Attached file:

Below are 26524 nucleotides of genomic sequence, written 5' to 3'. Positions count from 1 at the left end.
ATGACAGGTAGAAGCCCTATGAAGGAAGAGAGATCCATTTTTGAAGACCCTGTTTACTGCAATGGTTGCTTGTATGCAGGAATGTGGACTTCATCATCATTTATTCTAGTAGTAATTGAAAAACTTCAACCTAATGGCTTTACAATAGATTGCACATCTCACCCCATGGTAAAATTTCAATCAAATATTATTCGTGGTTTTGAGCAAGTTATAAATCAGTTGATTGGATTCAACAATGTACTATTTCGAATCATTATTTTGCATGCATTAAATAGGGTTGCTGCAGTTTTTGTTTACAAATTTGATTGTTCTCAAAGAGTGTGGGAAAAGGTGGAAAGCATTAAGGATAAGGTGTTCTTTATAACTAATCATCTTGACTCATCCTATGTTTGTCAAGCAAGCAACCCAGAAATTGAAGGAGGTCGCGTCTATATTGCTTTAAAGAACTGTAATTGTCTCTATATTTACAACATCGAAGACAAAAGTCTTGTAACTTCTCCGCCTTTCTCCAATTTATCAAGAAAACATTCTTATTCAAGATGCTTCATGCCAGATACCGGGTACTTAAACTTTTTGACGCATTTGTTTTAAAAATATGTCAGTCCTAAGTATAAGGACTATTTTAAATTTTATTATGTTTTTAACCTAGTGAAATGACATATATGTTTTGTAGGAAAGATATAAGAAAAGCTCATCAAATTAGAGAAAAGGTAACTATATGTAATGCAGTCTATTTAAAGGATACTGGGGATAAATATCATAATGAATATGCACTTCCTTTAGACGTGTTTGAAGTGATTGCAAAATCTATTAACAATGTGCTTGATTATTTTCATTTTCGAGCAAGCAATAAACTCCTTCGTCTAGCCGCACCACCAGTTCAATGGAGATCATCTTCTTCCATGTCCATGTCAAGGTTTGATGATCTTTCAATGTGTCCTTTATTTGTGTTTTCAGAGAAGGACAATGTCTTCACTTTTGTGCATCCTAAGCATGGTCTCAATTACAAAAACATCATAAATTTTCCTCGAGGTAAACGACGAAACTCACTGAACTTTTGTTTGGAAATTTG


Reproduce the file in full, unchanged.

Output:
Below are 26524 nucleotides of genomic sequence, written 5' to 3'. Positions count from 1 at the left end.
ATGACAGGTAGAAGCCCTATGAAGGAAGAGAGATCCATTTTTGAAGACCCTGTTTACTGCAATGGTTGCTTGTATGCAGGAATGTGGACTTCATCATCATTTATTCTAGTAGTAATTGAAAAACTTCAACCTAATGGCTTTACAATAGATTGCACATCTCACCCCATGGTAAAATTTCAATCAAATATTATTCGTGGTTTTGAGCAAGTTATAAATCAGTTGATTGGATTCAACAATGTACTATTTCGAATCATTATTTTGCATGCATTAAATAGGGTTGCTGCAGTTTTTGTTTACAAATTTGATTGTTCTCAAAGAGTGTGGGAAAAGGTGGAAAGCATTAAGGATAAGGTGTTCTTTATAACTAATCATCTTGACTCATCCTATGTTTGTCAAGCAAGCAACCCAGAAATTGAAGGAGGTCGCGTCTATATTGCTTTAAAGAACTGTAATTGTCTCTATATTTACAACATCGAAGACAAAAGTCTTGTAACTTCTCCGCCTTTCTCCAATTTATCAAGAAAACATTCTTATTCAAGATGCTTCATGCCAGATACCGGGTACTTAAACTTTTTGACGCATTTGTTTTAAAAATATGTCAGTCCTAAGTATAAGGACTATTTTAAATTTTATTATGTTTTTAACCTAGTGAAATGACATATATGTTTTGTAGGAAAGATATAAGAAAAGCTCATCAAATTAGAGAAAAGGTAACTATATGTAATGCAGTCTATTTAAAGGATACTGGGGATAAATATCATAATGAATATGCACTTCCTTTAGACGTGTTTGAAGTGATTGCAAAATCTATTAACAATGTGCTTGATTATTTTCATTTTCGAGCAAGCAATAAACTCCTTCGTCTAGCCGCACCACCAGTTCAATGGAGATCATCTTCTTCCATGTCCATGTCAAGGTTTGATGATCTTTCAATGTGTCCTTTATTTGTGTTTTCAGAGAAGGACAATGTCTTCACTTTTGTGCATCCTAAGCATGGTCTCAATTACAAAAACATCATAAATTTTCCTCGAGGTAAACGACGAAACTCACTGAACTTTTGTTTGGAAATTTG